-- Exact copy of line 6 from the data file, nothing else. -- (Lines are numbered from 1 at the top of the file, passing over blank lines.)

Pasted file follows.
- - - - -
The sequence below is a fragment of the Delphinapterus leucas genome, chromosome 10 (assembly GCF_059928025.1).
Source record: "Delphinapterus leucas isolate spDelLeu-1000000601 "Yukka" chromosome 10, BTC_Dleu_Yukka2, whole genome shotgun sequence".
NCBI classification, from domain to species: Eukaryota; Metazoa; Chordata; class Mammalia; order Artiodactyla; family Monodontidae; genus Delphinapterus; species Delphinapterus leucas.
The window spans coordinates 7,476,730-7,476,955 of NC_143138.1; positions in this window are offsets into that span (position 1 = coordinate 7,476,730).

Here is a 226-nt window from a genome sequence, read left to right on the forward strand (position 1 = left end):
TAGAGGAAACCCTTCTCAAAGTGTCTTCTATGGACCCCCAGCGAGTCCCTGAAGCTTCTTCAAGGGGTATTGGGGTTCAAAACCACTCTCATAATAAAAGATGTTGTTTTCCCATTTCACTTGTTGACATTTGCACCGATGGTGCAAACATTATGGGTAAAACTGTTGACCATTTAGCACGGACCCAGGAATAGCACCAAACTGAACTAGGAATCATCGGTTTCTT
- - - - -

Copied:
TAGAGGAAACCCTTCTCAAAGTGTCTTCTATGGACCCCCAGCGAGTCCCTGAAGCTTCTTCAAGGGGTATTGGGGTTCAAAACCACTCTCATAATAAAAGATGTTGTTTTCCCATTTCACTTGTTGACATTTGCACCGATGGTGCAAACATTATGGGTAAAACTGTTGACCATTTAGCACGGACCCAGGAATAGCACCAAACTGAACTAGGAATCATCGGTTTCTT